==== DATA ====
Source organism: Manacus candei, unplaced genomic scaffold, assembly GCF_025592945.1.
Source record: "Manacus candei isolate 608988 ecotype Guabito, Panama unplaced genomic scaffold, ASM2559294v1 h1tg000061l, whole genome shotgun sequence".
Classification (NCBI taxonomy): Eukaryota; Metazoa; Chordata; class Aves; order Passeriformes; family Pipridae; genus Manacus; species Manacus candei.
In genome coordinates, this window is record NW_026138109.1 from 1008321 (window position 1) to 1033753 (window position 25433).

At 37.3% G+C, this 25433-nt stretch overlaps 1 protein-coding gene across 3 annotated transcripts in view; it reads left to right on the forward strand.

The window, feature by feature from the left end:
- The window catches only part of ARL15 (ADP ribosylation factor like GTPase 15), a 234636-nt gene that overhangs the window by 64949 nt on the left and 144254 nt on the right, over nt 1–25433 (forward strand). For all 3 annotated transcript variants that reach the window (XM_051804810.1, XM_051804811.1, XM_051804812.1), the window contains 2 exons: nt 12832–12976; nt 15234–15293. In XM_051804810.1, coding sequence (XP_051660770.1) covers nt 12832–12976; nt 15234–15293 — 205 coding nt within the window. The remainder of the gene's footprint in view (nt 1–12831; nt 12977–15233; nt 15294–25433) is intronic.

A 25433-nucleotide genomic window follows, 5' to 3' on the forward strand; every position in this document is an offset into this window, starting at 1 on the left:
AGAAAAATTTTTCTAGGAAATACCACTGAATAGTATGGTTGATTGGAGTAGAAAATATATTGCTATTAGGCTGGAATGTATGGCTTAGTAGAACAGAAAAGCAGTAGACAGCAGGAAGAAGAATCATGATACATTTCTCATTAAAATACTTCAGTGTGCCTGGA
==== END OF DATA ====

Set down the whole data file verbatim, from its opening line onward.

Source organism: Manacus candei, unplaced genomic scaffold, assembly GCF_025592945.1.
Source record: "Manacus candei isolate 608988 ecotype Guabito, Panama unplaced genomic scaffold, ASM2559294v1 h1tg000061l, whole genome shotgun sequence".
Classification (NCBI taxonomy): Eukaryota; Metazoa; Chordata; class Aves; order Passeriformes; family Pipridae; genus Manacus; species Manacus candei.
In genome coordinates, this window is record NW_026138109.1 from 1008321 (window position 1) to 1033753 (window position 25433).

At 37.3% G+C, this 25433-nt stretch overlaps 1 protein-coding gene across 3 annotated transcripts in view; it reads left to right on the forward strand.

The window, feature by feature from the left end:
- The window catches only part of ARL15 (ADP ribosylation factor like GTPase 15), a 234636-nt gene that overhangs the window by 64949 nt on the left and 144254 nt on the right, over nt 1–25433 (forward strand). For all 3 annotated transcript variants that reach the window (XM_051804810.1, XM_051804811.1, XM_051804812.1), the window contains 2 exons: nt 12832–12976; nt 15234–15293. In XM_051804810.1, coding sequence (XP_051660770.1) covers nt 12832–12976; nt 15234–15293 — 205 coding nt within the window. The remainder of the gene's footprint in view (nt 1–12831; nt 12977–15233; nt 15294–25433) is intronic.

A 25433-nucleotide genomic window follows, 5' to 3' on the forward strand; every position in this document is an offset into this window, starting at 1 on the left:
AGAAAAATTTTTCTAGGAAATACCACTGAATAGTATGGTTGATTGGAGTAGAAAATATATTGCTATTAGGCTGGAATGTATGGCTTAGTAGAACAGAAAAGCAGTAGACAGCAGGAAGAAGAATCATGATACATTTCTCATTAAAATACTTCAGTGTGCCTGGA